The job market has been tough for the past few years. Budget cutbacks, outsourcing, and shutdowns have left millions of Americans unable to find full-time work. Many of the unemployed are reliable, skilled professionals who have simply fallen prey to
a weak economy.
Yet, as The New York Times reports, some employers tend to stereotype: When sorting through a pile of resumes, they immediately rule out anyone who isn’t working in a relevant position or whose job history includes long gaps between gigs. This bias has even been extended to job listings, with employers making statements such as “must be currently employed.” Their logic: If a candidate has been out of work for even a year or two, that person may have missed major changes in technology or in their field.
Employers are looking for professionals who bring expertise to the table. However, training classes, online research, and freelance work can help anyone stay abreast of new developments, even during long periods of unemployment. What isn’t learned independently can be learned within the first weeks on the job.
Here are a few reasons you should consider unemployed job applicants:
- Gratitude — An unemployed person has dealt with setbacks. He or she may view getting up on Monday morning to go to work as a privilege rather than a moment to dread. The right new hire will show up with enthusiasm to learn and to do a good job. The trick is to ensure, through interviews and reference checks, that the candidate will continue to be dependable once the initial excitement of landing a job has worn off.
- Start-Date Flexibility — A currently employed worker is generally unable to start work for two to four weeks or longer, in order to give sufficient notice of resignation to his or her current employer. An unemployed worker can often begin work immediately, which can be a big plus if your business is understaffed and has urgent requirements.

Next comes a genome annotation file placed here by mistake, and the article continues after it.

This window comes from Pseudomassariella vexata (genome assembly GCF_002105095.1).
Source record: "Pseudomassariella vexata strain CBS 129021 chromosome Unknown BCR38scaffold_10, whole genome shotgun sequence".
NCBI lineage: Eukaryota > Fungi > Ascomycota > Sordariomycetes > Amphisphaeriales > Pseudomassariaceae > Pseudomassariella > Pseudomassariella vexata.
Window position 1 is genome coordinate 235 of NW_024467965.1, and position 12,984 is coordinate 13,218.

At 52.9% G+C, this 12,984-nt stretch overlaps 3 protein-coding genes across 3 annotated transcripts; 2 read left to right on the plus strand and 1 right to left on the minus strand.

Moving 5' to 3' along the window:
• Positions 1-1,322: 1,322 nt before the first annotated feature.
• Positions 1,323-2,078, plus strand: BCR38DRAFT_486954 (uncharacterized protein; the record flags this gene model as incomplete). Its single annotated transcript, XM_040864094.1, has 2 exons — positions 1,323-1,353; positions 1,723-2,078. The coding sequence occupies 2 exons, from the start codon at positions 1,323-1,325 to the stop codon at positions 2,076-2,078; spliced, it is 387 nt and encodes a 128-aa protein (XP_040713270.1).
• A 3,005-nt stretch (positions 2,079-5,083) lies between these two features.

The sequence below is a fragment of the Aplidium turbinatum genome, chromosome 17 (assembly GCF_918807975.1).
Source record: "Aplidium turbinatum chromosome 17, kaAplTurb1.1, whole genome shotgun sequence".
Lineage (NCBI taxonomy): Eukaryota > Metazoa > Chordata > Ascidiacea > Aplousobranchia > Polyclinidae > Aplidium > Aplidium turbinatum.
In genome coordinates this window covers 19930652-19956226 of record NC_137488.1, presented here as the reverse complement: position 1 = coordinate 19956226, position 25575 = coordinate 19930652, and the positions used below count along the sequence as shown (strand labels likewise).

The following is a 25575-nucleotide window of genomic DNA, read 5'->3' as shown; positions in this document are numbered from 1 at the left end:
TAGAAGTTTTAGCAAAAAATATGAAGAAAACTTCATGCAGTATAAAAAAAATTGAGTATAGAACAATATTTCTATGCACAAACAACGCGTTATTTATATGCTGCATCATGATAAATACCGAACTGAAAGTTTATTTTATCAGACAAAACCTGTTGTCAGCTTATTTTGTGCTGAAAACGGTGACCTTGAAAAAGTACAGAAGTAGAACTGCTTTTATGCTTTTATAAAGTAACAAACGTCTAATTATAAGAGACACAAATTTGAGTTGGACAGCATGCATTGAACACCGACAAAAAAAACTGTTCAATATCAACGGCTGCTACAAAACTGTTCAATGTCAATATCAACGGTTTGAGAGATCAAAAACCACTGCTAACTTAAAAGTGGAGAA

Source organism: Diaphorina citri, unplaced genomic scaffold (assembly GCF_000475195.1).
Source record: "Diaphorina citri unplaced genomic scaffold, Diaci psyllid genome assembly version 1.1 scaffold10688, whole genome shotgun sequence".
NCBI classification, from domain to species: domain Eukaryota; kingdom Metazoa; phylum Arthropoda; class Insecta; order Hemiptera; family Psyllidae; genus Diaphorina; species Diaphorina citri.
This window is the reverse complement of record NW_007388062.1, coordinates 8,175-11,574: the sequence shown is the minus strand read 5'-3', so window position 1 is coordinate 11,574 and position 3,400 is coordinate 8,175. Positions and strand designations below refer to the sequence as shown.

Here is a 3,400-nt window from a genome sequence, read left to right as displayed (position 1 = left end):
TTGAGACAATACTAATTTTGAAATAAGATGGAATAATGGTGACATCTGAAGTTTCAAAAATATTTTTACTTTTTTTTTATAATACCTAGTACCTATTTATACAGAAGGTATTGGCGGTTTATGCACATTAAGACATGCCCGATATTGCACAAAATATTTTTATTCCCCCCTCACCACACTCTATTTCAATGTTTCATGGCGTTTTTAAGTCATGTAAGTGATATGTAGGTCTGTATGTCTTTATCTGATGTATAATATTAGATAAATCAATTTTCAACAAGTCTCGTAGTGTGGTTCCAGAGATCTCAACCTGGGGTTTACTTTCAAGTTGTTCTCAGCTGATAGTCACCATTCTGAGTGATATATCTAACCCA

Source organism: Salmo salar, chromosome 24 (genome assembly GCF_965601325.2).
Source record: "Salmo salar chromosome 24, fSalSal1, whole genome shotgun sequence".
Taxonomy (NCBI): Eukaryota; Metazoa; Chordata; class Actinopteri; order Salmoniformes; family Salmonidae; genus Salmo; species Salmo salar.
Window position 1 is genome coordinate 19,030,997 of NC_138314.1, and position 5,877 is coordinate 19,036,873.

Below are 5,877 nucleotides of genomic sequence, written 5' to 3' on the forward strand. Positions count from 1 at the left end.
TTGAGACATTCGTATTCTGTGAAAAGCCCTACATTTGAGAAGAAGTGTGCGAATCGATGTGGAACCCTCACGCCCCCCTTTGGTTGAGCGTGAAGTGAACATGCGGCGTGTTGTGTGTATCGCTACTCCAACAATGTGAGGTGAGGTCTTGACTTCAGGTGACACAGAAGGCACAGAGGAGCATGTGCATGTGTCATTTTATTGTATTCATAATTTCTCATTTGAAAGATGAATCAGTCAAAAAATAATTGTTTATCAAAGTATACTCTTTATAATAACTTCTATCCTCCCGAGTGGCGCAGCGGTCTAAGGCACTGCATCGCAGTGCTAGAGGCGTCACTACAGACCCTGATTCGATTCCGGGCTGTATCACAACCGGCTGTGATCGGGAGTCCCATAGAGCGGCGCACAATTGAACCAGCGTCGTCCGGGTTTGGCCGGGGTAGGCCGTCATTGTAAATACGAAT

- Loyalty — Look at the unemployed candidate’s resume. If the applicant has had a history of putting in years of service at the same company, it may be a sign that he or she would stay with your organization for many years to come, too. Conversely, employed applicants may be job-hoppers who simply bide their time at your firm until the next opportunity comes up.
- Tax Credits — Understandably, state and federal officials want employers to give the unemployed a chance. High unemployment rates put a strain on government budgets. Under the Hiring Incentives to Restore Employment Act, businesses who hire and retain unemployed workers may be eligible for tax credits.
- Negotiable Wages — Worries of sudden counteroffers vanish when hiring an unemployed worker. You might also be able to hire an unemployed worker for a better price than an employed one, for whom you might have to pay a premium/salary increase/relocation costs to grab them from a competitor.
Research shows that recruiters spend a mere 6.5 seconds looking at a resume, with the majority of that time spent reviewing a candidate’s current job title, previous job title, and education. With so
many applicants to choose from, it’s no wonder employers scan only basic information. But before you rule out someone who’s currently unemployed, consider whether his or her experience and situation could actually be ideal for meeting to your current needs.
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